Holiday Ready and Paleo Friendly

apricot-postApricot Almond Balls are a continuum of the previous post on holiday gifting in tandem with Raw Truffle Bites.

These raw sweets are made from dried apricots, almonds, dates, and hints of lemon and coriander. A quick roll in desiccated coconut dresses them up and makes them holiday ready in literally no time.  Use the best dried apricots you can find, the lemon zest really brings them to life and the almonds add the perfect counterpoint

Pretty Apricot Almond Balls aren’t just for holiday tables and gifting. The moist and satisfying bites are handy paleo friendly treats designed to take the edge off hunger or provide a quick pick-me-up when faced with a mid-day slump.  Stored air tight in the refrigerator they will last well beyond a week.

Apricot Almond Balls

Inspired by Apricot Energy Balls at paleogrubs.com.

Ingredients
1 cup almonds, chop
1 cup dried apricots, chop
7 Deglet Noor dates, pitted, light chop
1 ½ teaspoon lemon zest
¼ teaspoon ground coriander
3-4 tablespoons unsweetened desiccated coconut, for rolling (optional)

Instructions

  1. Place the almonds in a food processor and pulse until they are finely chopped.
  2. Add the apricot, dates, lemon zest, and coriander and pulse until a dough forms.
  3. Roll by rounded teaspoon of dough into small balls.
  4. Roll the balls lightly in coconut flakes.
  5. Store airtight in refrigerator for up to a week. Yield: about 30

Holiday Bon Bons and Changing Times

There was a time when shipping was a reasonable part of the Christmas gifting equation.  I would create schedules for preparing, baking, wrapping, and shipping elaborate holiday gift baskets for friends and family. Often there was a theme; once everything was smoked: from cheeses, to sausages, salsas, jerky, and nuts.

As shipping rates escalated, packages got smaller. Now, I’ve pretty much abandoned the whole shipping idea. Instead I turn to Amazon Prime and send something obscure and generic—no doubt these gifts are appreciated just as much as previous crumbled cookies or the occasional exploding jar.

truffle-postThis year I really wanted to share my latest discovery of high flavored sweet treats made with raw (paleo approved) all natural ingredients featuring dried fruits, nuts, flavorings, and no additional sugar.

Of the two I made, I can’t decide whether I like the chocolate or the apricot more, but it doesn’t matter because they complement each other beautifully. The Raw Truffle Bites have high quality unsweetened cocoa powder, pulverized roasted hazelnuts and Deglet Noor dates, and rolled in cocoa powder. They are a bit like an adult Nutella nugget.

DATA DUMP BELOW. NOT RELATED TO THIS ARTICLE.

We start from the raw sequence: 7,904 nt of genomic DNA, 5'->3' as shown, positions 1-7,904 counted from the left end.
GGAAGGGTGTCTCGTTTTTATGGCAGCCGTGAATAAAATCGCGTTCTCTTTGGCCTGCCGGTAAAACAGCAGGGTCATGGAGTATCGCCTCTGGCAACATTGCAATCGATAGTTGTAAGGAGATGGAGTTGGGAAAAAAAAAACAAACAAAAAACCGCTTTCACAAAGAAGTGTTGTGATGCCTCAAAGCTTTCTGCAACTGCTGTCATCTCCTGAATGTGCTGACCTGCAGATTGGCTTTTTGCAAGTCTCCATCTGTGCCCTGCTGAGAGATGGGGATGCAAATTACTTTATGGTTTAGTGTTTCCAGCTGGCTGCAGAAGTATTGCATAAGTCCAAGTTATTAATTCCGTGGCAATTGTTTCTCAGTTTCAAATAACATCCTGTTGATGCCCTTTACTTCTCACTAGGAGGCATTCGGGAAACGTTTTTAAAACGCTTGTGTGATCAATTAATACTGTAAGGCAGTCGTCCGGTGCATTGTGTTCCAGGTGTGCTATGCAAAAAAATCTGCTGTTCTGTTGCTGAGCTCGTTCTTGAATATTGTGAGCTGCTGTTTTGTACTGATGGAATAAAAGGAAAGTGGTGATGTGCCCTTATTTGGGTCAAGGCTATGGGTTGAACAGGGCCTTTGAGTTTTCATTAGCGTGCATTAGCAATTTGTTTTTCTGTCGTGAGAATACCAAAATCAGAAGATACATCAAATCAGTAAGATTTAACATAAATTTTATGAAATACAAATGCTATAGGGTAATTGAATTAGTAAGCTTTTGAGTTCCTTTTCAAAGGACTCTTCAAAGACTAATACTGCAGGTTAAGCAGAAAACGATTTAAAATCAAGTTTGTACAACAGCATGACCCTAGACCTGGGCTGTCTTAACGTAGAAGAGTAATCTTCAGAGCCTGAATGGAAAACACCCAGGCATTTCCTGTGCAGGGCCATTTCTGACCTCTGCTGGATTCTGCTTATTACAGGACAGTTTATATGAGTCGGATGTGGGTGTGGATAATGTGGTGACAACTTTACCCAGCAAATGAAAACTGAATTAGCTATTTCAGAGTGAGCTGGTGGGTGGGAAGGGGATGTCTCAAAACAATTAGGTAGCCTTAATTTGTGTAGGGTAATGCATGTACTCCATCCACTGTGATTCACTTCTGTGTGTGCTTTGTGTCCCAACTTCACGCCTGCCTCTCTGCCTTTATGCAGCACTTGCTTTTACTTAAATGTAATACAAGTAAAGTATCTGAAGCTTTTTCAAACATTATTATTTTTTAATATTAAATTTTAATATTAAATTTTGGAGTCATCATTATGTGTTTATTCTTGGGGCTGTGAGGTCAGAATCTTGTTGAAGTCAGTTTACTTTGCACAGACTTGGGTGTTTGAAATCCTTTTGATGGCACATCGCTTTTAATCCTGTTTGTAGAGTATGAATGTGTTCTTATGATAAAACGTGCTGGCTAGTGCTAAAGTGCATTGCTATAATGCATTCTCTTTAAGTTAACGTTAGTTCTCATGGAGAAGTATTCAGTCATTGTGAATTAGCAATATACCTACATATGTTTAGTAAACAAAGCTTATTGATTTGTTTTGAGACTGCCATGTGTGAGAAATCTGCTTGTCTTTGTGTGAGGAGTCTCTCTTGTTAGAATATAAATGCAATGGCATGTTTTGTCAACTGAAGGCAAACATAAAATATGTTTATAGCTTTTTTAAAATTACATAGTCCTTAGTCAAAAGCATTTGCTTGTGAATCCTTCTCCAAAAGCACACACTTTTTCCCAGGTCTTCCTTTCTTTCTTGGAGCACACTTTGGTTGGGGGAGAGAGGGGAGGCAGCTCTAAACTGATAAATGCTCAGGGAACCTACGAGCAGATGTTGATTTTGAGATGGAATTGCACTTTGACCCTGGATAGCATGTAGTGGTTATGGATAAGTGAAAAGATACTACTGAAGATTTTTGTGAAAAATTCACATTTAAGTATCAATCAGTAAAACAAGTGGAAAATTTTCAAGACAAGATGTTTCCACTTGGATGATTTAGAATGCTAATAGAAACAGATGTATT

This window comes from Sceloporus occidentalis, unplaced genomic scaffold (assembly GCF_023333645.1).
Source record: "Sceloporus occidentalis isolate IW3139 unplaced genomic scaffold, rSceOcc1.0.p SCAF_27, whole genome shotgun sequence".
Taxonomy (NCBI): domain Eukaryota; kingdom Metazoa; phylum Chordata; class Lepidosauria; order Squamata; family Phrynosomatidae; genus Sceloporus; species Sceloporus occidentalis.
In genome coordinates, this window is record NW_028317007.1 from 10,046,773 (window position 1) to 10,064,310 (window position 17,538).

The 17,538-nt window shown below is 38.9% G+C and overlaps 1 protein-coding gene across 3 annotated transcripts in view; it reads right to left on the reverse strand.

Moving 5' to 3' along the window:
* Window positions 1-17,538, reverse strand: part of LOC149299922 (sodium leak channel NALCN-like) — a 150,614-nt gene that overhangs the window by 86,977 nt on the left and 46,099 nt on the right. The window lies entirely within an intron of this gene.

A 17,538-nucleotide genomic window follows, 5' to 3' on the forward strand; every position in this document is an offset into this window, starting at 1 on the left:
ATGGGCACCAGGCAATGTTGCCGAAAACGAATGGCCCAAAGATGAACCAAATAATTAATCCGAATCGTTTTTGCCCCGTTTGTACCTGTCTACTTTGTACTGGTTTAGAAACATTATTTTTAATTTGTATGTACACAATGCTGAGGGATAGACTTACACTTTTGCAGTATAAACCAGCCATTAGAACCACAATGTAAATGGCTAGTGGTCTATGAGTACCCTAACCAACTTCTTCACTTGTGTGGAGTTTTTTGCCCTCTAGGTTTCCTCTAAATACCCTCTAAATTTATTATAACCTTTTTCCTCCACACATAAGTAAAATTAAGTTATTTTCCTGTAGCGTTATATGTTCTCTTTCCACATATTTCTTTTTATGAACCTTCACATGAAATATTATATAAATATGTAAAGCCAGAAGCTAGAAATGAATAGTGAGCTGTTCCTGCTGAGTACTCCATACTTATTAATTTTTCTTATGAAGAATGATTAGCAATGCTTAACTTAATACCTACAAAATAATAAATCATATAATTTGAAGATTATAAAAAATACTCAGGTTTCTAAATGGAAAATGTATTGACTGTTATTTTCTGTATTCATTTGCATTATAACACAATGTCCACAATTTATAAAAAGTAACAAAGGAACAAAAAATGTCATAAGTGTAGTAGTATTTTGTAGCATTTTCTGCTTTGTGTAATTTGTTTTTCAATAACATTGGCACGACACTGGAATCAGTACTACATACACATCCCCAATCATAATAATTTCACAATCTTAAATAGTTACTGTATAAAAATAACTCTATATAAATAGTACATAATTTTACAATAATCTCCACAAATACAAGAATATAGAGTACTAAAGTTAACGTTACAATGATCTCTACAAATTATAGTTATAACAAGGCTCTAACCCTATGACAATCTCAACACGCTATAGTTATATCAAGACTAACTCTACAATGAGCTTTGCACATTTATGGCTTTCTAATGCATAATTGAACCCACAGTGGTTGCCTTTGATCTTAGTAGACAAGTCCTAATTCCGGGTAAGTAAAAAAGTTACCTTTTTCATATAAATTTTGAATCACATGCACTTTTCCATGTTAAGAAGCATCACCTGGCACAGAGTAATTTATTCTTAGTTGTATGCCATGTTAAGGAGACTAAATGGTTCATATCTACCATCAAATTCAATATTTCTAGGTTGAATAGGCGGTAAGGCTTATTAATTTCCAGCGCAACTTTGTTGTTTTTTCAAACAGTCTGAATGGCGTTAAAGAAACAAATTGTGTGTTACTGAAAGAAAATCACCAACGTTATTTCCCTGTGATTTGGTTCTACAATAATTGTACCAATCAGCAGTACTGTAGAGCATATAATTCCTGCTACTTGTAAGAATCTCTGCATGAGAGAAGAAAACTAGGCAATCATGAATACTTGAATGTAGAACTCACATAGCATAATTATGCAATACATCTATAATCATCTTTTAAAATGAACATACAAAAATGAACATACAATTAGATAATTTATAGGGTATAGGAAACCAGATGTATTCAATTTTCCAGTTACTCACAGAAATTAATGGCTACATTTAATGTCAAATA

Their companion Apricot Almond Balls, are made with dried apricots flavored with grated lemon zest, pulverized almonds plus a few dates for sweetness, and then rolled in desiccated coconut for contrast. Use the best dried apricots you can find, the lemon zest really brings them to life and the almonds are the perfect counterpoint. You’ll find more on the apricots in my next post coming up.

Much like fine bon bons, I reasoned less is more here and the smaller quantities would certainly suffice. Thus, I settled on US Postal Service small flat rate boxes which meant in round numbers, 8.5”x5.5”x1.5” box/postage at $7.00 each; about as reasonable as it gets.

Marginally reminiscent of a candy box, it also meant that the box would likely hold only one layer deep.  After the complicated packaging of previous baskets this would be pretty straightforward; I was more concerned with the strength of the box to do its job.

The raw balls came together in a hurry and in no time I was filling individual candy cups. Next I strategically packed them in colorful beribboned cellophane bags along with gift ingredient labels. The packages were then snuggly bound in bubble wrap and slipped into their waiting boxes—no rattling or shifting here. According to all accounts they arrived safely and fairly unscathed.

Raw Truffle Bites

Inspired by Raw Brownie Bites at paleogrubs.com

Ingredients
1 1/2 cups roasted hazelnuts (walnuts or pecans) light chop
pinch of salt
1 cup pitted Deglet Noor dates (or other excellent quality), chopped
1 teaspoon vanilla extract
1/3 cup unsweetened cocoa powder

Directions

  1. Add roasted hazelnuts and salt to food processor and process until nuts are finely ground.
  2. Add the dates, vanilla, and cocoa powder and process until mixture begins to come together. If necessary, add a couple drops of water at a time.
  3. Transfer the mixture into a bowl. Using a slightly rounded teaspoonful, roll with hands into small round balls and chill well. Roll in cocoa powder if desired. Yield: 17 – 20 truffles.

Note:  These are best eaten cold. Store in airtight container in refrigerator for about 1 week.

 

Pear Butter: Crazy Good

Using a slow cooker for jam is pretty unconventional, since popular wisdom leans toward cooking the fruit down rather quickly to maintain the fruit’s freshness and suspend it in sugar.

But these days I’m throwing out the rule book and giving my small crock pot a real workout. I’m also learning that using a slow cooker is not an exact science and there is a learning curve of sorts. In particular, the amount of liquid given off by ingredients is not always predictable. It’s reminiscent of recipes in old cookbooks that use the expression, “Cook until done.”